Philippines: Militant wanted for beheadings, 3 others killed
MANILA, Philippines (AP) — Philippine troops killed four Abu Sayyaf militants in a gunbattle Sunday in the country’s south, including a commander blamed for beheadings and a suspected would-be suicide bomber, military officials said.
Army troops backed by police were to serve a warrant for the arrest of Injam Yadah at his home after midnight in Alat village in Jolo town in Sulu province, when he and his men opened fire. That sparked a gunbattle that killed the militants, said regional military commander Lt. Gen. Corleto Vinluan, Jr.
Yadah had been accused by the military of involvement in the kidnappings for ransom of Filipinos and foreigners, including eight Indonesian fishermen who were abducted at sea off Malaysia in early 2020 and brought to the southern Philippines.
Three of the Indonesians were freed, one was shot and killed while attempting to escape and four were rescued by Filipino troops in March.
“He had a reputation for being extremely violent, beheading captured innocent civilians and security forces alike,” a military commander, Maj. Gen. William Gonzales, said of Yadah.
Yadah had also been linked to the 2015 kidnappings of four people, including two Canadian tourists. The Canadians were separately beheaded by their Abu Sayyaf captors, including Mujir Yadah, a brother of Injam, after a deadline for ransom payment lapsed, a military officer said.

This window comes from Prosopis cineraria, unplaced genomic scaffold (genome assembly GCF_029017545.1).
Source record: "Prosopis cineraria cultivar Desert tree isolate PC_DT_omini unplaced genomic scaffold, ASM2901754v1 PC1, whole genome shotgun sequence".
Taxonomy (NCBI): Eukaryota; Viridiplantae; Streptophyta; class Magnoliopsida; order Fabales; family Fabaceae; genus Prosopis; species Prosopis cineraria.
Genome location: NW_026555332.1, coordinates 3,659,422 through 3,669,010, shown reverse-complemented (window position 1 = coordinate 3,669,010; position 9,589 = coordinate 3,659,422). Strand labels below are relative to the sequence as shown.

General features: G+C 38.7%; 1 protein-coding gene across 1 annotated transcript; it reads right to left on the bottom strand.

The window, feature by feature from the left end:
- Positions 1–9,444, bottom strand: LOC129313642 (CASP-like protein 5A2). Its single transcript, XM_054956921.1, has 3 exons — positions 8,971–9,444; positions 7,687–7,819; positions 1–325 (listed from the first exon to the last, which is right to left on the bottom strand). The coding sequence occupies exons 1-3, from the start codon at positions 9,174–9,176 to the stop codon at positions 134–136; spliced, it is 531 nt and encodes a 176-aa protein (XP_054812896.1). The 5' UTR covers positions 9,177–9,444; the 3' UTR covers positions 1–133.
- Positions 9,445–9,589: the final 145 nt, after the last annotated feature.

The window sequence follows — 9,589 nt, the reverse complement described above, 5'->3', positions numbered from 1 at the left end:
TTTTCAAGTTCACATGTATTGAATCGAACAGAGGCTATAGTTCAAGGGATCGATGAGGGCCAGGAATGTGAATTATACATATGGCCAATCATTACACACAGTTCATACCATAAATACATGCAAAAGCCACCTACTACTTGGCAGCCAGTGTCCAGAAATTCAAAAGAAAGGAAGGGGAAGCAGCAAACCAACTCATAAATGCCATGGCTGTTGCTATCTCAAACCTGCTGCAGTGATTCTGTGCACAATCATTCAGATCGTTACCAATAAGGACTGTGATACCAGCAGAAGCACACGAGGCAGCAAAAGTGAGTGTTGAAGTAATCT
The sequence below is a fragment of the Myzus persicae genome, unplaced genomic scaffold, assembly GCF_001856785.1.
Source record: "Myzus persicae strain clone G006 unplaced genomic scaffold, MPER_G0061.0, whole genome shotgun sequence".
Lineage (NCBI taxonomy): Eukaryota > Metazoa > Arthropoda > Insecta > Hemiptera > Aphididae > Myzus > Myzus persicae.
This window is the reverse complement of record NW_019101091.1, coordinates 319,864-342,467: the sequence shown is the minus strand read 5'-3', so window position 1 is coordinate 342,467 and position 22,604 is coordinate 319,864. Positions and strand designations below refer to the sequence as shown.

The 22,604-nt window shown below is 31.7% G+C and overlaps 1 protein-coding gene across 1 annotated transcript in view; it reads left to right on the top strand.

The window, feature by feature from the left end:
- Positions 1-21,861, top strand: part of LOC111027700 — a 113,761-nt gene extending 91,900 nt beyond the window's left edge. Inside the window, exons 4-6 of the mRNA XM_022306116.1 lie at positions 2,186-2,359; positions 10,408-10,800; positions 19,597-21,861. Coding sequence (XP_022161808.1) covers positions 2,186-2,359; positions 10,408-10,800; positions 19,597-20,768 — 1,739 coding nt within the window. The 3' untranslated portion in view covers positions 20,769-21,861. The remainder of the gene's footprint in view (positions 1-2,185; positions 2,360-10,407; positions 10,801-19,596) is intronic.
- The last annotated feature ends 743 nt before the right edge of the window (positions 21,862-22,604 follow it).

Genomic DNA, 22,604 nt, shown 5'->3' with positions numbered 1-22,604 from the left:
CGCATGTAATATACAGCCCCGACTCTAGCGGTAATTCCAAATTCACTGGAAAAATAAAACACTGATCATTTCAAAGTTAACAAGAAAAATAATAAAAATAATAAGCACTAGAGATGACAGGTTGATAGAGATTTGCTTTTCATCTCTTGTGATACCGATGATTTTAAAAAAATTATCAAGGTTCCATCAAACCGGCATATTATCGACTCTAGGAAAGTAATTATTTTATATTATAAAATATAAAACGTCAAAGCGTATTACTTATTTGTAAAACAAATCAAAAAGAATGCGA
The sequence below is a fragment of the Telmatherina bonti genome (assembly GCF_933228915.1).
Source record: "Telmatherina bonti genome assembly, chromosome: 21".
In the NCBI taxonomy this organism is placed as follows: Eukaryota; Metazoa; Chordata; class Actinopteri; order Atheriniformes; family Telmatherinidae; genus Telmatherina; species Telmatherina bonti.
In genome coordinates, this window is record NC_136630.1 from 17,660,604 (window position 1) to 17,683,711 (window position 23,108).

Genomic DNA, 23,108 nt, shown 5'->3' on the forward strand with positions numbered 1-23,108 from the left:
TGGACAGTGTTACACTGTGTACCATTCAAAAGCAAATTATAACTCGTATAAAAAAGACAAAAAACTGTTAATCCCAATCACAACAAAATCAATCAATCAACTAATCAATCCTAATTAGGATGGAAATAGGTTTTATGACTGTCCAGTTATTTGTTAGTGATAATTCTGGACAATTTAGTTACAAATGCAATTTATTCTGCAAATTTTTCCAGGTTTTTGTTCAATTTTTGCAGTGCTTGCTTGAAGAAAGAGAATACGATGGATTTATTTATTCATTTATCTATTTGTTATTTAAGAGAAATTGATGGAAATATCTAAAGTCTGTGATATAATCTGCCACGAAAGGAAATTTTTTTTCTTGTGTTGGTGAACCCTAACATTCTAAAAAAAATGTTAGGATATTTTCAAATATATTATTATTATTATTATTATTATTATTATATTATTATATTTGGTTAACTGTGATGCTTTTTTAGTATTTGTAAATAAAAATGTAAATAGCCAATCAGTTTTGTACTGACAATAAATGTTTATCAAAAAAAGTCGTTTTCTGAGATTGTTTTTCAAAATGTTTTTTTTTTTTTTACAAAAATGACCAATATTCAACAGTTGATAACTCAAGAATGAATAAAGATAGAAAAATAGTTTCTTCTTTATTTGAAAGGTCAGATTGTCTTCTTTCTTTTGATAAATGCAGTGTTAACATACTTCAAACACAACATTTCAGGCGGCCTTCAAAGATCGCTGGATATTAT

Another Abu Sayyaf militant killed in Sunday’s firefight was al-Al Sawadjaan, a bomb-maker and would-be suicide bomber, according to Lt. Col. Wilfredo Borgonia, an army infantry battalion commander.
Troops seized a rifle, a pistol, bomb parts and 15 cellphones. They also took into custody Yadah’s wife and three children, the military said in a statement, adding the children were “rescued.”
Sawadjaan was a younger brother of Abu Sayyaf commander Mundi Sawadjaan, the main suspect in a number of deadly suicide attacks in recent years in Sulu, a predominantly Muslim province where the militants have been the target of yearslong military offensives.
The Sawadjaans belonged to an Abu Sayyaf faction that has pledged allegiance to the Islamic State group.
This year, at least 18 Abu Sayyaf militants have been killed, 17 captured while 86 others have surrendered in Sulu, the military said.
The United States and the Philippines have separately blacklisted the Abu Sayyaf as a terrorist organization for deadly bombings, ransom kidnappings and beheadings. The brutal group has been considerably weakened by battle setbacks, surrenders and factionalism but remains a national security threat